NEW PHILADELPHIA Dover, Oh

news-logo-white.png

Dover, Ohio -  Author and Vietnam veteran Dave Lange will share stories of his childhood and military service when he appears at the Dover Library on February 16th at 2 pm as part of the library's Visiting Author Series. 

Lange is the author of "Virginity Lost in Vietnam," a coming-of-age memoir that includes an account of his first visit to Dover in 1959. Lange says the visit not only had an impact on his boyhood, but it also might have saved his life 10 years later in a Vietnamese river. 

Now a retired newspaper editor, Lange has been a resident of Malvern in Carroll County for the past 10 years. Working out of his home there, the award-winning journalist completed his autobiographical account in 2018. 

"Virginity Lost in Vietnam" is a story about war, but it's not packed with eye-popping accounts of flying bullets and mangled limbs in jungles and rice paddies. Instead, the stories explore the hearts and minds of the men who went to war in Vietnam. 

The son of a decorated World War II veteran and a war refugee, much of Lange's early story is set in the family's working-class neighborhood of Cuyahoga Falls. His youthful exploits on baseball diamonds and in competitive swimming pools gradually were overtaken by less reputable juvenile escapades. 

For everyone who grew up in the 1960s, the expanding war loomed as a backdrop to their lives. Lange relates his life to the world-shaking events of that period.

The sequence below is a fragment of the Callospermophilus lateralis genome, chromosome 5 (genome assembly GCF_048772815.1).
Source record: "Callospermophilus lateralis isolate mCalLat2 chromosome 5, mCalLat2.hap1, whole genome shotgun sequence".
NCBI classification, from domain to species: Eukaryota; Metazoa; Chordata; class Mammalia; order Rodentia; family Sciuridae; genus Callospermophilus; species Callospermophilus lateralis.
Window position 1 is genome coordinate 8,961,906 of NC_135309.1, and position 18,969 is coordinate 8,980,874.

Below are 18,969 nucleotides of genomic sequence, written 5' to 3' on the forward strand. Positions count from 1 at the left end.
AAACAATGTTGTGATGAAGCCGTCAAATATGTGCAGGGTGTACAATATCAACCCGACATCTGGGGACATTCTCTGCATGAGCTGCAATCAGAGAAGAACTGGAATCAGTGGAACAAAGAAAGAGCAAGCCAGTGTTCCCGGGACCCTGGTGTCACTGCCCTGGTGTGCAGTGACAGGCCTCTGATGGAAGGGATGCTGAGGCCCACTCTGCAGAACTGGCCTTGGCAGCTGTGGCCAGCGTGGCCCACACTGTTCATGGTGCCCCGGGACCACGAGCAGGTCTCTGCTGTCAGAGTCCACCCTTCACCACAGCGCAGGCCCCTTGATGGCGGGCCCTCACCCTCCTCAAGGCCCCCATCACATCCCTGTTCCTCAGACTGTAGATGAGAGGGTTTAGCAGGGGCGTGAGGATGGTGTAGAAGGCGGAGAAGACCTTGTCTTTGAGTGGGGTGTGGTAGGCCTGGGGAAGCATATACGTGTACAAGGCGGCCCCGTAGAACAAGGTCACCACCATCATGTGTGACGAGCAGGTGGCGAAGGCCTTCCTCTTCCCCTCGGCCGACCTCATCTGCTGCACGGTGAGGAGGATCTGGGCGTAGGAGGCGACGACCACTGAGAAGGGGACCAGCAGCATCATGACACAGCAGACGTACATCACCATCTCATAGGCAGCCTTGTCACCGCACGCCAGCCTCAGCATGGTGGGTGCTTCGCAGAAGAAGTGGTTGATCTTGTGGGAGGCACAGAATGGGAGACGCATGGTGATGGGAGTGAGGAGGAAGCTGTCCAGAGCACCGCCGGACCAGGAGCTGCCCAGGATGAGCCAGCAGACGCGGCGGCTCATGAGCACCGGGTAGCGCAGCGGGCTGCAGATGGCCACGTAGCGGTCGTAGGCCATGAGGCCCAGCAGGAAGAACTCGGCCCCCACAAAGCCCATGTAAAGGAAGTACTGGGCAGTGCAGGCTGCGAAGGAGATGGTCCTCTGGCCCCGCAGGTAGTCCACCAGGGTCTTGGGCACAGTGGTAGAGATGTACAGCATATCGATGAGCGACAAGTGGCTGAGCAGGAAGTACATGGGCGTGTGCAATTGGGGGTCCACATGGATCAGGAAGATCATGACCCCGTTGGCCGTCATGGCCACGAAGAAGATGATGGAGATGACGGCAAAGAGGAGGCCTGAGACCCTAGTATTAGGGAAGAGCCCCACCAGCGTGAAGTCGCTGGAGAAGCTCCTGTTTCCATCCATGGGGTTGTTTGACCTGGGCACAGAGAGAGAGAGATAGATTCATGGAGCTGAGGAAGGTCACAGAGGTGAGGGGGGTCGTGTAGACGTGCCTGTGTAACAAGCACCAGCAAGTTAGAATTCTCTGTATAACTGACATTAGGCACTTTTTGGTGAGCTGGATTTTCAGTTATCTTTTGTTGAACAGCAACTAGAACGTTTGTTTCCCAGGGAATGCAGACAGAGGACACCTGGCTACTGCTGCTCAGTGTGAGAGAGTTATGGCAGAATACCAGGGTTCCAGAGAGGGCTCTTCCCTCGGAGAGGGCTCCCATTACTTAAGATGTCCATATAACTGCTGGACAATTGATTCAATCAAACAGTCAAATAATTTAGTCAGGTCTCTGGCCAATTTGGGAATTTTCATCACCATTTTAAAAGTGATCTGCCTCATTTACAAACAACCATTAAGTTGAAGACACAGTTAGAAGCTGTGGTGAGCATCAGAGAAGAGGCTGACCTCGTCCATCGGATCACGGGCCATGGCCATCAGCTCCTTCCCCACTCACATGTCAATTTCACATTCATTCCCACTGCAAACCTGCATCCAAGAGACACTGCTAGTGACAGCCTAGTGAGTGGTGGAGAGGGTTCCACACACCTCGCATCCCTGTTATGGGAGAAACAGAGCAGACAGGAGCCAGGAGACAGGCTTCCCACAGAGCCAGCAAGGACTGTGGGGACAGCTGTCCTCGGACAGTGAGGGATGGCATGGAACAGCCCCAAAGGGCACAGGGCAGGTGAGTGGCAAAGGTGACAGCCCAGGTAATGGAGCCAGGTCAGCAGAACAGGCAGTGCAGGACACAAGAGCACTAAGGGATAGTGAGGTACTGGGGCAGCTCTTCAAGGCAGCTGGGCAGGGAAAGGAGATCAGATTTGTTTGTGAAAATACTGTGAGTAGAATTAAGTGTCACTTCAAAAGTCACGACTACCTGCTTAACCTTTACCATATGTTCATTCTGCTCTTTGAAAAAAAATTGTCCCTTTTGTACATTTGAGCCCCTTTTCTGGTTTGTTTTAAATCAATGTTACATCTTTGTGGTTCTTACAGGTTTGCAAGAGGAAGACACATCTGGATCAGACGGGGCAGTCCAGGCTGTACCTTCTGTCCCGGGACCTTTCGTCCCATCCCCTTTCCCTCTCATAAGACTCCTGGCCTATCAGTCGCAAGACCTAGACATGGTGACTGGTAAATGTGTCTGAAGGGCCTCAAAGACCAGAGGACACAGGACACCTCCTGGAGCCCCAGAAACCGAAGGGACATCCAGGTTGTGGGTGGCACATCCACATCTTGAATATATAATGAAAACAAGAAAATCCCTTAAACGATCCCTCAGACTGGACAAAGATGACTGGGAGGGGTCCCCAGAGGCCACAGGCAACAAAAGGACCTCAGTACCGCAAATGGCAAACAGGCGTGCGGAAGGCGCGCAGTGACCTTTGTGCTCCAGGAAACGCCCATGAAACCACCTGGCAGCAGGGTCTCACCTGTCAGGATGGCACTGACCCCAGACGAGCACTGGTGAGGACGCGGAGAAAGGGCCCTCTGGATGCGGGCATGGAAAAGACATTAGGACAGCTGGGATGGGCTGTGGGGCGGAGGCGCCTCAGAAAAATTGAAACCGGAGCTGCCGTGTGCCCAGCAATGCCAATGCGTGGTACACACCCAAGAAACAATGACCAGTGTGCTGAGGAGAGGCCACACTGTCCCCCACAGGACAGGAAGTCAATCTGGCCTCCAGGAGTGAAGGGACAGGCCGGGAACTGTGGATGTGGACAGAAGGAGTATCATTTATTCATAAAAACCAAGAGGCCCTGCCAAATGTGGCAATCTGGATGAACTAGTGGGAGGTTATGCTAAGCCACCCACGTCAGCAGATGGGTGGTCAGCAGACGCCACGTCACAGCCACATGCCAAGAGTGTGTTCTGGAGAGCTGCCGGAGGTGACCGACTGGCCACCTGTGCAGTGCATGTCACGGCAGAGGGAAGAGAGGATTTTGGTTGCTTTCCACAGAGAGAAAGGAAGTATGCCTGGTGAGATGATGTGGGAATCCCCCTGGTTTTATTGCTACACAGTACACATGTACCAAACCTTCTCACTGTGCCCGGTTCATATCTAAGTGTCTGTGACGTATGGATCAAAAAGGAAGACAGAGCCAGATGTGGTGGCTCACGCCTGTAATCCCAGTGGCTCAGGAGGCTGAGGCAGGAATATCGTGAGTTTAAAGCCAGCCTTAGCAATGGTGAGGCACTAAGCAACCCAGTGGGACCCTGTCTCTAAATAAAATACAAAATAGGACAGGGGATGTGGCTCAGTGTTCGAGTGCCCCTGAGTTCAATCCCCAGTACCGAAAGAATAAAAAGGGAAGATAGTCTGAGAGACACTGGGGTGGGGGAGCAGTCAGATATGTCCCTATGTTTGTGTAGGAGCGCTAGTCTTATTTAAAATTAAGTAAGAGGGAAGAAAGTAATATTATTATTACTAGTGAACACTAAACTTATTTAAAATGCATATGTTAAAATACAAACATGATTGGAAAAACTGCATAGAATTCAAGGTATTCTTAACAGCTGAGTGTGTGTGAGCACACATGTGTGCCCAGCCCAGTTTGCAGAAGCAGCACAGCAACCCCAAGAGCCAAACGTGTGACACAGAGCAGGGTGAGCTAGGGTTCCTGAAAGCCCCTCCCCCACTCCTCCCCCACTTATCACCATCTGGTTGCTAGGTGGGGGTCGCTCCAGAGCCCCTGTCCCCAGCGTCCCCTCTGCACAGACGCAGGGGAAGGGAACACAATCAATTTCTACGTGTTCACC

His book recalls the adventures and frustrations of male pubescence during high school. They transcend to the distractions of extracurricular activities during his freshman year at Kent State University and then to the anxiety of losing his student draft deferment. 

"Virginity Lost in Vietnam" unveils the travails of boot camp. It reveals secrets of Survival, Evasion, Resistance and Escape training, which has been exposed as the origin of post-9/11 torture techniques. 

Lange brings readers up close and personal to the flesh-scorching consequences of the chemical weapon napalm. He takes them for a bumpy ride with Agent Orange, flies them over the Cambodian border, plunges them into the murky depths of infested rivers and huddles them undercover from a clandestine enemy night raid. The author anguished over American boys killed in action, commiserated with battle-weary teenagers and looked into hollowed souls long before post-traumatic stress was called a disorder.

After the ill-fated culmination of his military service, Lange's story follows an adventurous hitchhiking journey around the country, his time as a union construction worker and union auto worker before finally earning a journalism degree at Kent State. 

No true story about the 1960s and Vietnam would be complete without the ingredients of drugs and rock 'n' roll. This book also is about a white kid from an all-white neighborhood who, through his military experience, came to know the brotherhood of all races.

Of course, this book is about politics. War is always about politics. War and politics always are overshadowed by lies, about power and privilege and about contempt for the powerless and underprivileged. Finally, it is about unlearned lessons that disconnect the present from the past.

 A book signing will follow the program, which is free and open to the community. For more information or to register, contact the Dover Public Library at 330-343-6123. The Dover Public Library is located at 525 N. Walnut Street, directly across the street from Dover High School. 

DOVER PUBLIC LIBRARY


Loading Conversation